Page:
In this blog post, we will have a quick look at the basics of Azure Governance and how you can use Locks in Azure to govern your environment and protect resources from accidental deletion or changes. Cloud Computing is excellent, and you can deploy and delete services in seconds and go full speed. However, with that, there are also many challenges that are coming your way. Think about control over cost, security, or compliance. You don’t want everyone to be able to deploy a large Mv2-series virtual machine to test their application, and you might also not want people deploying services all over the world using one of the 55 Azure regions worldwide. The way to prevent things like this is called technical governance. However, it can be implemented in different ways.

Technical Governance

Technical Governance

The traditional approach was that you set a team or a person in front of the cloud, which can be called a cloud custodian or cloud broker team. And this team then decided on which services are going to get deployed and how. Now with that approach, people and processes become the limiting factor if you look at speed and agility.

Traditional approach

Traditional approach

To take advantage of speed and agility of the cloud, you want to give developers, operations people, or even teams and divisions in your company, but stay in control of the cloud environment. With Azure, we provide you with exactly these management tools, to make sure that you can keep control, but also keep the speed and agility the cloud promises.

Cloud-Native Governance

Cloud-Native Governance

Azure Resource Manager offers a couple of different tools for Azure Governance like Management Groups, Azure Policies, Azure Blueprints, Cost Management, and many more. In this quick blog, we will have a look at one of the basics called Azure Locks, which are part of the foundation. If you need to get started with Azure and especially Azure Governance, I created a blog post with some useful links.

Lock resources to prevent unexpected changes and deletion of Azure resources

We all have been there, we wanted to clean up some resources quickly or quickly run a script which changes a couple of settings, and we realized we just made a huge mistake. That is why it is great to have some locks in place to prevent unexpected changes and deletion to happen. With locks in Azure, you can lock a subscription, resource group, or resource to prevent other users in your organization from accidentally deleting or modifying critical resources.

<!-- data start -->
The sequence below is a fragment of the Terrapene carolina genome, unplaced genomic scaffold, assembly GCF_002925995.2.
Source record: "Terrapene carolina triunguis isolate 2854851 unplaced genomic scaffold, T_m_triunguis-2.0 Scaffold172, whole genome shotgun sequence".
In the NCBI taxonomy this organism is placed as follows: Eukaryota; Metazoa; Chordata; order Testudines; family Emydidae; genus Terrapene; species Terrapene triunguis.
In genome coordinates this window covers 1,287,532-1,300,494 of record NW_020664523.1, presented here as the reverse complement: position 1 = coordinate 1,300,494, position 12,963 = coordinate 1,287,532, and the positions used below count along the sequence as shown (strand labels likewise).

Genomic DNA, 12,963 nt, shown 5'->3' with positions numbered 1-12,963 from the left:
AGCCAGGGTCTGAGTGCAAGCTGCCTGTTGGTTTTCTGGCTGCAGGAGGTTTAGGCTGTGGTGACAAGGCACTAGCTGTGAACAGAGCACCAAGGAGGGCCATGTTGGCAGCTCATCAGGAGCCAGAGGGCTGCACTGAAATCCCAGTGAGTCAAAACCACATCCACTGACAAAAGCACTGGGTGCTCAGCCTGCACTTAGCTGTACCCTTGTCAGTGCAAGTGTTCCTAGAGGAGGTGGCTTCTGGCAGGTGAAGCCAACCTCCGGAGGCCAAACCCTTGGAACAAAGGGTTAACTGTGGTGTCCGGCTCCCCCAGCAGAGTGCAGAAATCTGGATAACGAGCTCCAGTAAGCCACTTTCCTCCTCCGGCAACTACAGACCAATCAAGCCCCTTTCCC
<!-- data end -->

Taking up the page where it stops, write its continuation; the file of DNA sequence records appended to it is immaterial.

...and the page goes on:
Lock Types

You can set the lock level to CanNotDelete or ReadOnly. In the portal, the locks are called Delete and Read-only, respectively.

  • CanNotDelete means authorized users can still read and modify a resource, but they can’t delete the resource.
  • ReadOnly means authorized users can read a resource, but they can’t delete or update the resource. Applying this lock is similar to restricting all authorized users to the permissions granted by the Reader role.

You can find more information about the lock types here.

Permissions to create or delete locks

You will need to have access to Microsoft.Authorization/* or Microsoft.Authorization/locks/* to create or delete locks. By default, only the build-in roles Owner and User Access Administrator have these permissions.

Locks apply restrictions across all users and roles and are be applied to different scopes. These scopes are subscription, resource groups, or resources, and all resources within that scope inherit the same lock. If you have multiple locks in place, the most restrictive lock in the inheritance is applied. If you want to know more about permissions to set locks, you can find more information here.

How to lock a resource group

As an example of how locks can work, I wanted to show you how you can lock a resource group. You can create and assign locks using different methods and tools like the Azure Portal, Azure CLI, Azure PowerShell, Azure Resource Manager templates, or the REST API.

In the portal open up your resource group, in the settings blade, you click on Locks.

Azure Locks

Azure Locks

After that, you can click on Add and configure the lock.

Add a lock to an Azure Resource Group

Add a lock to an Azure Resource Group

Now, if someone tries to delete this resource group, he will get the following error.

Azure Resource Group is locked and can't be deleted

Azure Resource Group is locked and can’t be deleted

You can also set the lock using PowerShell:

New-AzResourceLock -LockName LockMyVNET -LockLevel CanNotDelete -ResourceGroupName azure-rg

Or the Azure CLI:

az lock create --name LockMyVNET --lock-type CanNotDelete --resource-group azure-rg

If you want to learn more about Azure Governance and especially Azure Locks, check out the following link to Microsoft Docs:

I hope this gives you an understanding of locks in Azure if you have any questions, feel free to leave a comment.